There were tears of joy and frenzied celebrations when India’s Krishna Nagar, ranked world No 2 at the time, beat Hong Kong’s Chu Man Kai to win gold in the men’s SH6 category in para badminton at the Tokyo 2020 Paralympics in September 2021.

“The scene (in Tokyo) was a joyful moment for me,” Nagar told Scroll. “Because it was my dream to be included in the Paralympics for the first time and I was selected at that time. So it was a big thing for us players that we were going to the Paralympics. The players were very happy. We were very happy about the selection. But we were happier when we got the Paralympics medal.”

But towards the end of May 2023, this time Chu got one over Nagar and beat him to win gold at the Bahrain Para Badminton International 2023. Now ranked world No 7, the 24-year-old has had to rebuild after missing out on most of the 2022 season due to personal and health reasons (the loss of a family member and recovering from chicken-pox).

This season has definitely been an uphill climb for the Tokyo champion – other than his silver medal in Bahrain, Nagar has won bronze in singles and gold in doubles with Sivarajan Solaimalai at the Thailand Para Badminton International 2023. Clawing back to the top is nothing new for the shuttler from Rajasthan though. After all, that’s how his story started.

As a child, Nagar was always actively playing sports – cricket being one of his favourites. The dream of becoming a professional sportsperson for India waned after he finished 12th grade. In college, he decided to focus on his studies but was soon roped into joining the college volleyball team as a ‘libero’ which saw him using his incredible jumping abilities). But Nagar felt that he needed something more and in 2016, in order to maintain his fitness, he joined badminton and met his coach Yadvendra Singh in Jaipur, Rajasthan.

If you ask Nagar about the secret of his success that saw him emerge on the para badminton circuit in 2017, he credits Singh as the one who pushed Nagar towards playing the sport and turning pro. Nagar recounted several challenges when entering the sport including being able to cover the court easily and setbacks like being unable to clear a World Championship trial in 2017.

“I have been playing with him (Singh) since the beginning. He knows me very well – what Krishna is doing, what Krishna wants, what mistake Krishna is making in the game,” said Nagar, highlighting the impact of Singh on his career. “Whenever I am with him, he always tells me that I lose my patience. I have to be patient. So, he told me that even in 2018, don’t stop this jump. Keep it going and do it well.”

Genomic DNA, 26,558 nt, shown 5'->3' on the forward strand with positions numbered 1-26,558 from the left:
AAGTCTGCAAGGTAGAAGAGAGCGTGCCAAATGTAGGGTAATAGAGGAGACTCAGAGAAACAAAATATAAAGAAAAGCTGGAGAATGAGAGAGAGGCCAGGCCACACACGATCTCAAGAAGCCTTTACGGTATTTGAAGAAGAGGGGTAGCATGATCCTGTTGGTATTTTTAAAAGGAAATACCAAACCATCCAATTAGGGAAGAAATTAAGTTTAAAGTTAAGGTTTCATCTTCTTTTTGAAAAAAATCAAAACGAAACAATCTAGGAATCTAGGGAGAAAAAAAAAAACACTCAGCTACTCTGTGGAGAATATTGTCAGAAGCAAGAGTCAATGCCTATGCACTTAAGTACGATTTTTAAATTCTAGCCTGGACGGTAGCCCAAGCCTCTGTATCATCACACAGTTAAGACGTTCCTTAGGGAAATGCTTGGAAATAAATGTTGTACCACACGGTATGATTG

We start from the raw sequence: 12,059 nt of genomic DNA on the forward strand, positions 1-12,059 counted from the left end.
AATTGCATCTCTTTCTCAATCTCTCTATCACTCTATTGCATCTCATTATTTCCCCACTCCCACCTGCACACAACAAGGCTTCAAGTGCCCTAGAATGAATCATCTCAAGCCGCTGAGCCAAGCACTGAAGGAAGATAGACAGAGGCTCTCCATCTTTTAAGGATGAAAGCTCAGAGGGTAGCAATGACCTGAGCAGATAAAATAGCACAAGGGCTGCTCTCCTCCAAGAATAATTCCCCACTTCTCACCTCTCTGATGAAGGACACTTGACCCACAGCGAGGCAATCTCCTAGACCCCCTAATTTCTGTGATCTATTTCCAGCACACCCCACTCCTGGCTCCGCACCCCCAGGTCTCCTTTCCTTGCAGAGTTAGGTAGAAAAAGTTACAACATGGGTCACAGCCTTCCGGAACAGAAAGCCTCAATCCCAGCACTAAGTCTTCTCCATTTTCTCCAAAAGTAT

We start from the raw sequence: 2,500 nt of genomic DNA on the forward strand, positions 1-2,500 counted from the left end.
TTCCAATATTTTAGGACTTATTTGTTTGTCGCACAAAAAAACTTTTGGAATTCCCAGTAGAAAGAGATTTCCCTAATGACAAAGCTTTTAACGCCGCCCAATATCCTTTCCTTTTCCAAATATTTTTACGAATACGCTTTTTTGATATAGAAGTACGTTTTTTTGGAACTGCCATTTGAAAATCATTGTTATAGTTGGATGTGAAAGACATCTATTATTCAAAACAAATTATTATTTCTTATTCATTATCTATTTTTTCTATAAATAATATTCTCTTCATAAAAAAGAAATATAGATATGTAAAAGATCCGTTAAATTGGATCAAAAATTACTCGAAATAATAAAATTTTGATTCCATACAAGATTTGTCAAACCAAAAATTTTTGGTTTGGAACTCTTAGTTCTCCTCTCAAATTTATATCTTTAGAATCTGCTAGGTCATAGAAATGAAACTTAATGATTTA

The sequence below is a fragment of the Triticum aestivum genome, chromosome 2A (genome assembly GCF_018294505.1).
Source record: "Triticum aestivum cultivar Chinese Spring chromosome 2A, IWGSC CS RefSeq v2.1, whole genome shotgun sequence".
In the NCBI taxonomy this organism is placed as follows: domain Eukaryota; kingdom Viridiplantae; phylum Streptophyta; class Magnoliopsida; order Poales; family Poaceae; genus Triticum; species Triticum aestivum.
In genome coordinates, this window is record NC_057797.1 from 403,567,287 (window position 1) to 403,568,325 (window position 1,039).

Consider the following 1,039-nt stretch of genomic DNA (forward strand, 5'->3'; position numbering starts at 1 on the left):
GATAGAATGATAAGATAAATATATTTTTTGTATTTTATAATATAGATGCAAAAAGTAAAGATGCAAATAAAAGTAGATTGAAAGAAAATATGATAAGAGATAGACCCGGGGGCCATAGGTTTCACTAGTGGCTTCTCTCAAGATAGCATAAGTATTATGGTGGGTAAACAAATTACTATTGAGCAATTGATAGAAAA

It’s in Nagar’s game

Catch any glimpse of Nagar’s game footage and you’ll notice two things – his incredible speed across court and penchant for jump smashes. According to his national team coach Gaurav Khanna, his jumps are what sets him apart from the rest of the circuit in the SH6 category (defined by BWF as ‘​​players who have a short stature due to a genetic condition.’)

Nagar himself pointed out that it is so well-known among his fellow competitors that sometimes, his speed is used against him. “I was a little confused during the match (against Chu in Bahrain) and the game pattern was changing and it’s already improved. I couldn’t do what I wanted to do. The game was going fast and I wanted to slow it down. So I couldn’t convert the game in the right way,” he said.

Khanna also agreed with Nagar’s assessment of his game.

“Since the beginning, he is quite fast. Sometimes we used to say that his speed is so fast that he is already in the place of the shuttlecock, even if the shuttlecock is not there,” Khanna told Scroll.

“So, this might have resulted in the errors in execution of strokes. It was always a plan just to slow down his speed and make more calculations over the type of stroke which he is going to execute – to execute the same in a very positive way, so that we can minimize his unforced errors.”

Slowing down the speed of his game and trying to make rallies longer have been hallmarks of Nagar’s training since his return in 2023. “Everyone knows about me, everyone knows about my game, how I play. The players study me so I try to make a lot of changes and keep it calm while playing,” said Nagar, who will now head to Canada for his next tournament in June.